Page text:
This piece first appeared on newstatesman.com. For a scientist whose career was made by his work on black holes, it might seem a little confusing to read that Stephen Hawking now thinks that they don’t exist.
Stephen Hawking turns 72 on January 8. TNR's Stanley Kauffmann reviews A Brief History of Time and reminds us that Hawking's life just might be as incredible as his work.
This week's On the Media laments the low quality of press coverage in health care reform. It's certainly easy to find examples of shoddy journalism and public ignorance to bolster this charge.
Last week, the White House released a list of recipients of the Presidential Medal of Freedom, the highest honor that the United States government can afford a civilian. Among the 16 awardees are truly great figures: breast cancer philanthropist Nancy Goodman Brinker, theoretical physicist Stephen Hawking, and Sidney Poitier, the first African-American to win an Academy Award for Best Actor.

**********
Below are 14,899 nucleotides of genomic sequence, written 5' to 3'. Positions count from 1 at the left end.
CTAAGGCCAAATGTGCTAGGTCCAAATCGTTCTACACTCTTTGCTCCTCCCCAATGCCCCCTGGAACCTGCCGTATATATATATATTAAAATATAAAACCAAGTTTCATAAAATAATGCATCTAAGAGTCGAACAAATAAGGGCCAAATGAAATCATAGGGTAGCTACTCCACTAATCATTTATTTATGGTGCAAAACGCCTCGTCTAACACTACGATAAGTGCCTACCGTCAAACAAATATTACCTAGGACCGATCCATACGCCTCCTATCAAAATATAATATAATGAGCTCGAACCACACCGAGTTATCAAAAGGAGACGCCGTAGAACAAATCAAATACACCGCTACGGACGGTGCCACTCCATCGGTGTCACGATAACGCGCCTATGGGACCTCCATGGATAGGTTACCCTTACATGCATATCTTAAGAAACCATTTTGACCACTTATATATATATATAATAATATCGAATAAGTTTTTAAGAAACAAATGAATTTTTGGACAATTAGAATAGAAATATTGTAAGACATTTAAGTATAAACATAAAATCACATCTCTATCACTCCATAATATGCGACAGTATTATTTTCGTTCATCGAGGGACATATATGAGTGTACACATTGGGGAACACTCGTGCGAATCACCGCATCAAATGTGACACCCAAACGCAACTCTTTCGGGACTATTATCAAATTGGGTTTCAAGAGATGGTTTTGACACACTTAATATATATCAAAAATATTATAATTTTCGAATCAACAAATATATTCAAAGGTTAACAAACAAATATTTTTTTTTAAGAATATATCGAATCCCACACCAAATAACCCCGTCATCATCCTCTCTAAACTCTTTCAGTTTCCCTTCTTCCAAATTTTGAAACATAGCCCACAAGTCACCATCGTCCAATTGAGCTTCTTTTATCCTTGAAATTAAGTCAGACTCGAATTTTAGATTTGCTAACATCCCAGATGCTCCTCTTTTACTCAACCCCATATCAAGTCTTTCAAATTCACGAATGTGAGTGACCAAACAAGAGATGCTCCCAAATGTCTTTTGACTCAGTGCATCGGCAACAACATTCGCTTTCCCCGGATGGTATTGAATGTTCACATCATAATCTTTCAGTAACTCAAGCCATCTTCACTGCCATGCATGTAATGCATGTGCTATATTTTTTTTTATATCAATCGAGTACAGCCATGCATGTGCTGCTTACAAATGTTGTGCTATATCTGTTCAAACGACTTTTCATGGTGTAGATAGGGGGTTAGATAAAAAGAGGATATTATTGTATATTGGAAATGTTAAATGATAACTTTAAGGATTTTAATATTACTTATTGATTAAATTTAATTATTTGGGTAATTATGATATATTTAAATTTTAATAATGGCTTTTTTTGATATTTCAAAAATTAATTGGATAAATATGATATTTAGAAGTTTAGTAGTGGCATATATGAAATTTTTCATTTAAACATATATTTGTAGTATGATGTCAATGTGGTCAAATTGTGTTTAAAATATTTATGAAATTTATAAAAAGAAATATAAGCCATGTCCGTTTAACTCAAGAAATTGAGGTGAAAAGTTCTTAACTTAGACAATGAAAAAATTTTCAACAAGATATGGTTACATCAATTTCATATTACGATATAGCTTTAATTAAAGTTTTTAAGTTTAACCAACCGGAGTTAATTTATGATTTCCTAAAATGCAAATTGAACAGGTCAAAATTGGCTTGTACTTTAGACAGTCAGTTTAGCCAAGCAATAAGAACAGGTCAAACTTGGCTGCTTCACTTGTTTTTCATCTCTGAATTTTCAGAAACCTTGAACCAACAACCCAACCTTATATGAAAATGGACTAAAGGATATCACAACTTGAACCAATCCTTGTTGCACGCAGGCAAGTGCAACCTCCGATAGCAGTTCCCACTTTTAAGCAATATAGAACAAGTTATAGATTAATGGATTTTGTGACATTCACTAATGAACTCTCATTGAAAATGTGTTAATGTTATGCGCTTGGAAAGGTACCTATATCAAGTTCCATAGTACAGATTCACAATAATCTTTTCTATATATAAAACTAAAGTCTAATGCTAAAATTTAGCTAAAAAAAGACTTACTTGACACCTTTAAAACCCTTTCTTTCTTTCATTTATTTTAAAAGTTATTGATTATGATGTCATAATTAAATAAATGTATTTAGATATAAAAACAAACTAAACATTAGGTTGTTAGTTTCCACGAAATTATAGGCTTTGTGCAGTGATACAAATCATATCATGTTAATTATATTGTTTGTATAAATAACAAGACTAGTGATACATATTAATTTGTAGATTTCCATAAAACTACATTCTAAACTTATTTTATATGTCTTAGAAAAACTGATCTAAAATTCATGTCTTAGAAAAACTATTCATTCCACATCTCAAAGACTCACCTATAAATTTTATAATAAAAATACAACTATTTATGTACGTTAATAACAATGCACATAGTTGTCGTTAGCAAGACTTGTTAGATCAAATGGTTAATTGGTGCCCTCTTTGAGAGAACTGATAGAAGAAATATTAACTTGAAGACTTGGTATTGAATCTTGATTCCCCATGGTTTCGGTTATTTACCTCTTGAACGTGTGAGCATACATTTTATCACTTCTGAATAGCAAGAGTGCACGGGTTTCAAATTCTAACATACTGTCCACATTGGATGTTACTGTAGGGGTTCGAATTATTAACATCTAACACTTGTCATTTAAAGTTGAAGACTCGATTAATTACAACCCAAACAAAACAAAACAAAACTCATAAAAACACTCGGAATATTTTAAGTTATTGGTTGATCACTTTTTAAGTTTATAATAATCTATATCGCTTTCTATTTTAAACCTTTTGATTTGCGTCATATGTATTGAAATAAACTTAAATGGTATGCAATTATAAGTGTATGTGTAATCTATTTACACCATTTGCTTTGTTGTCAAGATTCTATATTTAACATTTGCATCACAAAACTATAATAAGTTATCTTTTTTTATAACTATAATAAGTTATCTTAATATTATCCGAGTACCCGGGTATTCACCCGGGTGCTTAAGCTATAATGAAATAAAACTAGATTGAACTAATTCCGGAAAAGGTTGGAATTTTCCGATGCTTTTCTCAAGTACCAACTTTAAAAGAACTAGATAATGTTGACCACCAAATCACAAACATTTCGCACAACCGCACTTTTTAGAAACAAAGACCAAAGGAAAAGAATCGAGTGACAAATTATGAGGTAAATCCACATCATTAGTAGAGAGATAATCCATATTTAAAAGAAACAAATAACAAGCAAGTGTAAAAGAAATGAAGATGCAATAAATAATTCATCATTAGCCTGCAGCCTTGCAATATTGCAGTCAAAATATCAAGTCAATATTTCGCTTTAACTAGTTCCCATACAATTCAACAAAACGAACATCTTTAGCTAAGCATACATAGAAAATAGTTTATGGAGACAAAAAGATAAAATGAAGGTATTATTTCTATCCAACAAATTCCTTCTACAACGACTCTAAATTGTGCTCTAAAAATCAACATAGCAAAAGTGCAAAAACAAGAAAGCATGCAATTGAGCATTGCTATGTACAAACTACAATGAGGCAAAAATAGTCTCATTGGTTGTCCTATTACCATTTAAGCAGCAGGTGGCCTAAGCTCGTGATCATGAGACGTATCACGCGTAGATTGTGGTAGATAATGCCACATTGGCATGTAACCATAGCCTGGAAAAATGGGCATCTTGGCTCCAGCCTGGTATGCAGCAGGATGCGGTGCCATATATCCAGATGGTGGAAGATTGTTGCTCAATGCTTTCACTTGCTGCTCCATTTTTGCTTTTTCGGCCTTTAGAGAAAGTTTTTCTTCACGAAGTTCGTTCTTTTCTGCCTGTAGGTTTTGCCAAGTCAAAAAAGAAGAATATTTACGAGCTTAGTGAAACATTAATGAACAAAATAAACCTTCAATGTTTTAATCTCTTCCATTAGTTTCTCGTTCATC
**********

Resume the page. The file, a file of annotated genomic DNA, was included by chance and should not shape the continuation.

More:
Ezra Klein is up in arms about this Investors Business Daily editorial which makes the following claim: People such as scientist Stephen Hawking wouldn't have a chance in the U.K., where the National Health Service would say the life of this brilliant man, because of his physical handicaps, is essentially worthless. Ezra writes: It's not just that they didn't know that Stephen Hawking was born in England. It's that the underlying point was wrong, as you'll note from the continued existence of Stephen Hawking. They didn't choose an unfortunate example for an accurate point.
You hear a lot of complaining, and rightly so, about Hollywood's tendency to churn out safe, unimaginative pabulum--the remakes, the sequels, the blow-everything-up movies. Less remarked upon is the opposite problem: The studios' inability (or unwillingness) to make B+ movies, competent, mid-sized genre films that are formulaic in the good sense. There was a time when Hollywood excelled at producing such solid but unexceptional fare--Westerns are the classic example--but no longer.